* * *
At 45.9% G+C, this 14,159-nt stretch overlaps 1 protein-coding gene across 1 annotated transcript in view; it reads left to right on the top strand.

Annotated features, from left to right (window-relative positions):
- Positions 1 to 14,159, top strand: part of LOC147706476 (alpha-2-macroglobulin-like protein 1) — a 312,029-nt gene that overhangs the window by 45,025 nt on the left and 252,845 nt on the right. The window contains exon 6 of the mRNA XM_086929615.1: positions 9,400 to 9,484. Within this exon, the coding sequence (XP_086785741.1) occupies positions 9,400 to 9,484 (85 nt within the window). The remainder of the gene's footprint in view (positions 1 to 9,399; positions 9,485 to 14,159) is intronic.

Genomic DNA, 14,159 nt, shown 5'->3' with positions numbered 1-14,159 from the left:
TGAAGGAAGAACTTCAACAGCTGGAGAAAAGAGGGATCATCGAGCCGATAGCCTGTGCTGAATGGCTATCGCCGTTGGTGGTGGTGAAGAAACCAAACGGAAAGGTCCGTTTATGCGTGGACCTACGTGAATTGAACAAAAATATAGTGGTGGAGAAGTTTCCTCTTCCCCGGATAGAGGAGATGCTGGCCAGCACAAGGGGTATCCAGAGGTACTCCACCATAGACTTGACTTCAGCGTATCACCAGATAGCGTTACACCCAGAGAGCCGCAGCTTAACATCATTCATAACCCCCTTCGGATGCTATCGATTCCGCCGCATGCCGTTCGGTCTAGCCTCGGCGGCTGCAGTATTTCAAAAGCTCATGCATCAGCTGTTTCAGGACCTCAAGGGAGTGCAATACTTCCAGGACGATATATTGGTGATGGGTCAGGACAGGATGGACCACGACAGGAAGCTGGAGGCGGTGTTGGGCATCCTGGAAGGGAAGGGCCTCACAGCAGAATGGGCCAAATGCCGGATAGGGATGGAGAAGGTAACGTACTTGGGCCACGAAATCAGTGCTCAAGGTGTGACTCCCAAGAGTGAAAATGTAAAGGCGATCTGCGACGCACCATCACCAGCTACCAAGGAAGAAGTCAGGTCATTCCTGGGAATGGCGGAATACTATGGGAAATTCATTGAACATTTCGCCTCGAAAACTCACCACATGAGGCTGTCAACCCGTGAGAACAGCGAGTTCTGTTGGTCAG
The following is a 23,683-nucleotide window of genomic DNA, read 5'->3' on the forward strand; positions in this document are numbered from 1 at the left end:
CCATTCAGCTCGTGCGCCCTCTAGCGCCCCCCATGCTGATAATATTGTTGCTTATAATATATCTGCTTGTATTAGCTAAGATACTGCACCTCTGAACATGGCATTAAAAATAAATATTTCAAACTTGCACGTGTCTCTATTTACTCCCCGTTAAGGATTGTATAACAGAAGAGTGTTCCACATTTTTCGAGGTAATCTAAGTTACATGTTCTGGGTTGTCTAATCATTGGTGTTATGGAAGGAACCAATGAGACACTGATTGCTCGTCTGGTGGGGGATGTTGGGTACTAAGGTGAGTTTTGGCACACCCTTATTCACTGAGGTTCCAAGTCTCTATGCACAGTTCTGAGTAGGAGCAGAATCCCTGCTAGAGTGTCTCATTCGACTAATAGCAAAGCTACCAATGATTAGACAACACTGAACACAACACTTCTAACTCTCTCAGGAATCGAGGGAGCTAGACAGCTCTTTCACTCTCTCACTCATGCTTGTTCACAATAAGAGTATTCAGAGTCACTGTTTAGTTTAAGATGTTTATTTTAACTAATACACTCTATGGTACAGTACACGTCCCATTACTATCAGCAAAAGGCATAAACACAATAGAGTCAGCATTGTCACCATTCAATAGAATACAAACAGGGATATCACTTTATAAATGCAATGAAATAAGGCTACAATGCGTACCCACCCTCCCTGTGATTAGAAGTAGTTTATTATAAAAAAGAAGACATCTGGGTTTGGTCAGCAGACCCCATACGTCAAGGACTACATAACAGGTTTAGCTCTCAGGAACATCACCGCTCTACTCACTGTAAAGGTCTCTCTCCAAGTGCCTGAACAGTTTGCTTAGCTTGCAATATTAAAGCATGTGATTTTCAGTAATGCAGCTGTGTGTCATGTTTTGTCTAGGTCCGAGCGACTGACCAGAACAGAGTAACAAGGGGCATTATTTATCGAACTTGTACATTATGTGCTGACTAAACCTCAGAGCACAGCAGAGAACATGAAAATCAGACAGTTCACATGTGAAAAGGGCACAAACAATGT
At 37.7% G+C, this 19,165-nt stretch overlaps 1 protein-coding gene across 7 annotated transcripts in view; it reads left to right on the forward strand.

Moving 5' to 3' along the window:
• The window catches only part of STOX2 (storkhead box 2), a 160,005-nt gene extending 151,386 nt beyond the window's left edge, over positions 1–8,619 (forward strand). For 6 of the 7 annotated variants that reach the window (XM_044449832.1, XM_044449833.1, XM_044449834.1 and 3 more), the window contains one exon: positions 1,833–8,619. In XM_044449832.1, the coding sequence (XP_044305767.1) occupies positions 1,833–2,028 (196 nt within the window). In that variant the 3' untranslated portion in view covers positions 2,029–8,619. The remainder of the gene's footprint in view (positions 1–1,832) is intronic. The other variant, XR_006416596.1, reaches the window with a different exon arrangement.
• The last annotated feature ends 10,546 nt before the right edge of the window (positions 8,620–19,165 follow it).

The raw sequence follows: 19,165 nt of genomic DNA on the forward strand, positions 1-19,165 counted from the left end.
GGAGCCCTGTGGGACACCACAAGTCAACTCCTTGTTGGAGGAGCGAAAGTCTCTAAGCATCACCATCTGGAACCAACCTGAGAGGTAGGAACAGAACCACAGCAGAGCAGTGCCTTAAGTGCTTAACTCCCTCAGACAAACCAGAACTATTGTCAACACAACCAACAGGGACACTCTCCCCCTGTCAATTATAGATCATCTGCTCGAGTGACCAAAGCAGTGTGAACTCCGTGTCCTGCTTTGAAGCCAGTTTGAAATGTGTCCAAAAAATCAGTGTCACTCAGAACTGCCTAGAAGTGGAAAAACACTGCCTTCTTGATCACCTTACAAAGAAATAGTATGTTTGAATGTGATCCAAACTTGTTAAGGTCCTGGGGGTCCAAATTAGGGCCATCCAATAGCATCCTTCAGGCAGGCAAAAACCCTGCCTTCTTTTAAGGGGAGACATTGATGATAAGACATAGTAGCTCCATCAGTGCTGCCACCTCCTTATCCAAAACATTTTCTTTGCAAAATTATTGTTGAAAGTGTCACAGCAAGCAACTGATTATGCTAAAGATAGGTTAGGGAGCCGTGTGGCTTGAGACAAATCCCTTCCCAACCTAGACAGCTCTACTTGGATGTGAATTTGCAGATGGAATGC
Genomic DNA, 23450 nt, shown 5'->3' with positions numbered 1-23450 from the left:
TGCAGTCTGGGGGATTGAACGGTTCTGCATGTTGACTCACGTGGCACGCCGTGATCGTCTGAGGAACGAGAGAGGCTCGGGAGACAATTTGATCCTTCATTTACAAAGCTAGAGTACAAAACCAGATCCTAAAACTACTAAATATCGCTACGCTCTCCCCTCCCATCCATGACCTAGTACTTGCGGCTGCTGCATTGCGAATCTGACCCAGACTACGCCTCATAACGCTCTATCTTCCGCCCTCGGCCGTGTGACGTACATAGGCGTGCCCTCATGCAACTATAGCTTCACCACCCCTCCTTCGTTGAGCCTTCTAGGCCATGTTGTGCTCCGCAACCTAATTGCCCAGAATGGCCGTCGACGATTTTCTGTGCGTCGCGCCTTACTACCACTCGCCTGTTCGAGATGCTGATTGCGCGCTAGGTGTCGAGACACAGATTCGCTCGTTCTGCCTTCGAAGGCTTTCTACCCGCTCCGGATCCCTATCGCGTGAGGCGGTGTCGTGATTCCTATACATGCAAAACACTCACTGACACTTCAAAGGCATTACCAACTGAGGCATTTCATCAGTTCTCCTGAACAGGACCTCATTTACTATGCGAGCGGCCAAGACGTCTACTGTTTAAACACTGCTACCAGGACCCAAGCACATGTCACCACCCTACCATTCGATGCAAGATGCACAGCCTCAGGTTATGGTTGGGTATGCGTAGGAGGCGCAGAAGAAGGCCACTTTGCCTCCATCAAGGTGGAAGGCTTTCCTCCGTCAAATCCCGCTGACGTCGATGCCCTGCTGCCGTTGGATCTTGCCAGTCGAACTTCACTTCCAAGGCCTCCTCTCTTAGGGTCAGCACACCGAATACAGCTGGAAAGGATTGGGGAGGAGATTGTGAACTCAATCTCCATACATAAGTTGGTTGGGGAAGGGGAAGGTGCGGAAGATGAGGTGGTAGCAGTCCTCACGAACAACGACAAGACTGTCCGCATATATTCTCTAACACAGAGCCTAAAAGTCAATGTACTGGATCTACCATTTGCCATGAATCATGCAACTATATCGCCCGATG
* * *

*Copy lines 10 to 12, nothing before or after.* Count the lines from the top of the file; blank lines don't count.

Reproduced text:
• The window catches only part of STOX2 (storkhead box 2), a 160,005-nt gene extending 151,386 nt beyond the window's left edge, over positions 1–8,619 (forward strand). For 6 of the 7 annotated variants that reach the window (XM_044449832.1, XM_044449833.1, XM_044449834.1 and 3 more), the window contains one exon: positions 1,833–8,619. In XM_044449832.1, the coding sequence (XP_044305767.1) occupies positions 1,833–2,028 (196 nt within the window). In that variant the 3' untranslated portion in view covers positions 2,029–8,619. The remainder of the gene's footprint in view (positions 1–1,832) is intronic. The other variant, XR_006416596.1, reaches the window with a different exon arrangement.
• The last annotated feature ends 10,546 nt before the right edge of the window (positions 8,620–19,165 follow it).

The raw sequence follows: 19,165 nt of genomic DNA on the forward strand, positions 1-19,165 counted from the left end.